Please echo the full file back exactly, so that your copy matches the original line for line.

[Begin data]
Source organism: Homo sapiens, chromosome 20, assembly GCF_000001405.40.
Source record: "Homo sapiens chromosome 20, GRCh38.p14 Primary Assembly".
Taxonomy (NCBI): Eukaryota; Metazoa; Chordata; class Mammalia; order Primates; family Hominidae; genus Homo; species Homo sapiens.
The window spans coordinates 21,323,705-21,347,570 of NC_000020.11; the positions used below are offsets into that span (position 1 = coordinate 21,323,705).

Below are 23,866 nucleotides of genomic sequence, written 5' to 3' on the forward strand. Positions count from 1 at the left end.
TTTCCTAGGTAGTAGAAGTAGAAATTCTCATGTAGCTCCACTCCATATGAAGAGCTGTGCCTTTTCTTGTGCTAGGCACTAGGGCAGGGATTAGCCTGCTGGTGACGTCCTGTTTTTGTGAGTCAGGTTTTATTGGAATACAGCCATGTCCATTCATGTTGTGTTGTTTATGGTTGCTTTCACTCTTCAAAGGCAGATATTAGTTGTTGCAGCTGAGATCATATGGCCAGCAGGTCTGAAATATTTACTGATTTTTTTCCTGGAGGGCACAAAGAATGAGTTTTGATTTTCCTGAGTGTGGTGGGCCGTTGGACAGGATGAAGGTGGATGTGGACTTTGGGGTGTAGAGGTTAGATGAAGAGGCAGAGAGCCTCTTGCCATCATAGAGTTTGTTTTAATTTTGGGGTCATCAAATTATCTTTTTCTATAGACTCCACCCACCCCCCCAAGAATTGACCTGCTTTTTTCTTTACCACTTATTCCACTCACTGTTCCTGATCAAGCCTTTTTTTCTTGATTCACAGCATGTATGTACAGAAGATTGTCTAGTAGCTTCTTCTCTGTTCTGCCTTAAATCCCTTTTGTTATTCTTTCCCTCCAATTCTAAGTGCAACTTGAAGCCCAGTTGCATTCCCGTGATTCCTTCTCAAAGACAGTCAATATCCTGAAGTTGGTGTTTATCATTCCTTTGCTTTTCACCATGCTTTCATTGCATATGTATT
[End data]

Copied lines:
Source organism: Homo sapiens, chromosome 20, assembly GCF_000001405.40.
Source record: "Homo sapiens chromosome 20, GRCh38.p14 Primary Assembly".
Taxonomy (NCBI): Eukaryota; Metazoa; Chordata; class Mammalia; order Primates; family Hominidae; genus Homo; species Homo sapiens.
The window spans coordinates 21,323,705-21,347,570 of NC_000020.11; the positions used below are offsets into that span (position 1 = coordinate 21,323,705).

Below are 23,866 nucleotides of genomic sequence, written 5' to 3' on the forward strand. Positions count from 1 at the left end.
TTTCCTAGGTAGTAGAAGTAGAAATTCTCATGTAGCTCCACTCCATATGAAGAGCTGTGCCTTTTCTTGTGCTAGGCACTAGGGCAGGGATTAGCCTGCTGGTGACGTCCTGTTTTTGTGAGTCAGGTTTTATTGGAATACAGCCATGTCCATTCATGTTGTGTTGTTTATGGTTGCTTTCACTCTTCAAAGGCAGATATTAGTTGTTGCAGCTGAGATCATATGGCCAGCAGGTCTGAAATATTTACTGATTTTTTTCCTGGAGGGCACAAAGAATGAGTTTTGATTTTCCTGAGTGTGGTGGGCCGTTGGACAGGATGAAGGTGGATGTGGACTTTGGGGTGTAGAGGTTAGATGAAGAGGCAGAGAGCCTCTTGCCATCATAGAGTTTGTTTTAATTTTGGGGTCATCAAATTATCTTTTTCTATAGACTCCACCCACCCCCCCAAGAATTGACCTGCTTTTTTCTTTACCACTTATTCCACTCACTGTTCCTGATCAAGCCTTTTTTTCTTGATTCACAGCATGTATGTACAGAAGATTGTCTAGTAGCTTCTTCTCTGTTCTGCCTTAAATCCCTTTTGTTATTCTTTCCCTCCAATTCTAAGTGCAACTTGAAGCCCAGTTGCATTCCCGTGATTCCTTCTCAAAGACAGTCAATATCCTGAAGTTGGTGTTTATCATTCCTTTGCTTTTCACCATGCTTTCATTGCATATGTATT